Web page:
The majority of deadlines are not real and most people misrepresent the true meaning of them. To video editors with deadlines: read this.
A deadline is the last possible moment a project can be completed. This instance in time can only be for a handful of reasons (at least in the world of video creation):
- The video is literally airing, being broadcasted, or being presented at an event
- There is a legal contractual obligation
That’s it. Two reasons. It’s being shown at an event or over the airwaves. Or you would be breaking a legal document. Any other justification is BS.
Too often we’re told things like, “It has to get done by COB tomorrow.” Why? Because someone may get upset? Because someone told someone else it would get done without talking to the editor? This isn’t the problem or fault of the video editors so they shouldn’t be forced to rush an edit job because of arbitrary deadlines.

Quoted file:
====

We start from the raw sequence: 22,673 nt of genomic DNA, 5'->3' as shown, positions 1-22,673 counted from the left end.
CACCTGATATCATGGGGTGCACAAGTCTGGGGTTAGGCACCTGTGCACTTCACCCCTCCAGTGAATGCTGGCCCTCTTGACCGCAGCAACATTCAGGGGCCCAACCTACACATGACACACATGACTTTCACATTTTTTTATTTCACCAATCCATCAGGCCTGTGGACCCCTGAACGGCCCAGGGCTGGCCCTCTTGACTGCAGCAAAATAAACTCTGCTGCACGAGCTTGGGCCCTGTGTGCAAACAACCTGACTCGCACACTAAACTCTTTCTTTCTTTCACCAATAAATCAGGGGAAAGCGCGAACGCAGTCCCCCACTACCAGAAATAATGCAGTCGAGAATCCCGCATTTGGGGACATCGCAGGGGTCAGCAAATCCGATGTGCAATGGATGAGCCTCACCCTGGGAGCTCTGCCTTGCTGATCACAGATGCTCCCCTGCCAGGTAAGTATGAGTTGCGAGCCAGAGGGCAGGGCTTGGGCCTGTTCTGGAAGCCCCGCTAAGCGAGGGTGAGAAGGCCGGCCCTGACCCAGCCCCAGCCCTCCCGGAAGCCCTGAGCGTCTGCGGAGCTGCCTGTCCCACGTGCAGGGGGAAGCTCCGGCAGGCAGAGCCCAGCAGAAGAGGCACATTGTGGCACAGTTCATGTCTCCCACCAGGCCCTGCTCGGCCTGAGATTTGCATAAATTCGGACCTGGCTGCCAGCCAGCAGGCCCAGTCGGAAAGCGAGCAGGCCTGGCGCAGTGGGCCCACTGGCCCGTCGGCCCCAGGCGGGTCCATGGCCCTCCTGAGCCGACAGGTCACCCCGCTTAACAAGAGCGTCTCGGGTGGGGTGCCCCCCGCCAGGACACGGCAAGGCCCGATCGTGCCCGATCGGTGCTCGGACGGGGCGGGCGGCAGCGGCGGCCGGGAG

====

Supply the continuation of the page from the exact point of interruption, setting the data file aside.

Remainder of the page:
How about this one… “You’ve been editing this for two months. I’m putting my foot down. You have a deadline of next week to get it done.” Well, have you been editing this video for two months or has it been in your queue to edit for two months while you churn out other projects? This isn’t a deadline. It’s a wishline.
New around here? Check out the Edit Video Faster Archives to see everything on the site.
Wishlines, or a date when it’s wished a project is completed by, is what we normally have. Wishlines are soft. They can bend, change. Other projects become priorities moving the wishline of a particular project. The client owes you a logo or names for the credits and doesn’t get back to you for two weeks… their wishline moves.
Don’t be bullied when people make up fake dates for you to finish projects by. Take your time. Create your best work. And in the end a well-edited video is better than a rushed video every time.
– Josh // Working at my own pace